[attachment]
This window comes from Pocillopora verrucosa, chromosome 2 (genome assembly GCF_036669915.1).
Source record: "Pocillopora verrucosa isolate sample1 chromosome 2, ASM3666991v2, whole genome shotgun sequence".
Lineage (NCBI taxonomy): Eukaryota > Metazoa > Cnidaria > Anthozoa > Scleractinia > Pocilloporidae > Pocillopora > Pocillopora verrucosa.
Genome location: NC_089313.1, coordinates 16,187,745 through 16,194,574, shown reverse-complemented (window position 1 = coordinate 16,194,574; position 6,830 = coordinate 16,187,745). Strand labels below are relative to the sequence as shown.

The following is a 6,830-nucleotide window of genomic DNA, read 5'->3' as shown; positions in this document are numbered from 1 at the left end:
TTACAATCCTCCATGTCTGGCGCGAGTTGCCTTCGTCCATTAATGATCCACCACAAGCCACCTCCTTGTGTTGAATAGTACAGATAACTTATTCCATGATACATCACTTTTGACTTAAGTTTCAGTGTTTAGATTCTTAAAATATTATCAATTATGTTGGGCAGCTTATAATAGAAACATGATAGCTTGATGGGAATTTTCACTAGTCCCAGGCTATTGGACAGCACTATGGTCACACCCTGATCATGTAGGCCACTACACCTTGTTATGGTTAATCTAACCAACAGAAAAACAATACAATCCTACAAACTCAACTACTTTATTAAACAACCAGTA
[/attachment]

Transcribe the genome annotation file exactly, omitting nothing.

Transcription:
This window comes from Pocillopora verrucosa, chromosome 2 (genome assembly GCF_036669915.1).
Source record: "Pocillopora verrucosa isolate sample1 chromosome 2, ASM3666991v2, whole genome shotgun sequence".
Lineage (NCBI taxonomy): Eukaryota > Metazoa > Cnidaria > Anthozoa > Scleractinia > Pocilloporidae > Pocillopora > Pocillopora verrucosa.
Genome location: NC_089313.1, coordinates 16,187,745 through 16,194,574, shown reverse-complemented (window position 1 = coordinate 16,194,574; position 6,830 = coordinate 16,187,745). Strand labels below are relative to the sequence as shown.

The following is a 6,830-nucleotide window of genomic DNA, read 5'->3' as shown; positions in this document are numbered from 1 at the left end:
TTACAATCCTCCATGTCTGGCGCGAGTTGCCTTCGTCCATTAATGATCCACCACAAGCCACCTCCTTGTGTTGAATAGTACAGATAACTTATTCCATGATACATCACTTTTGACTTAAGTTTCAGTGTTTAGATTCTTAAAATATTATCAATTATGTTGGGCAGCTTATAATAGAAACATGATAGCTTGATGGGAATTTTCACTAGTCCCAGGCTATTGGACAGCACTATGGTCACACCCTGATCATGTAGGCCACTACACCTTGTTATGGTTAATCTAACCAACAGAAAAACAATACAATCCTACAAACTCAACTACTTTATTAAACAACCAGTA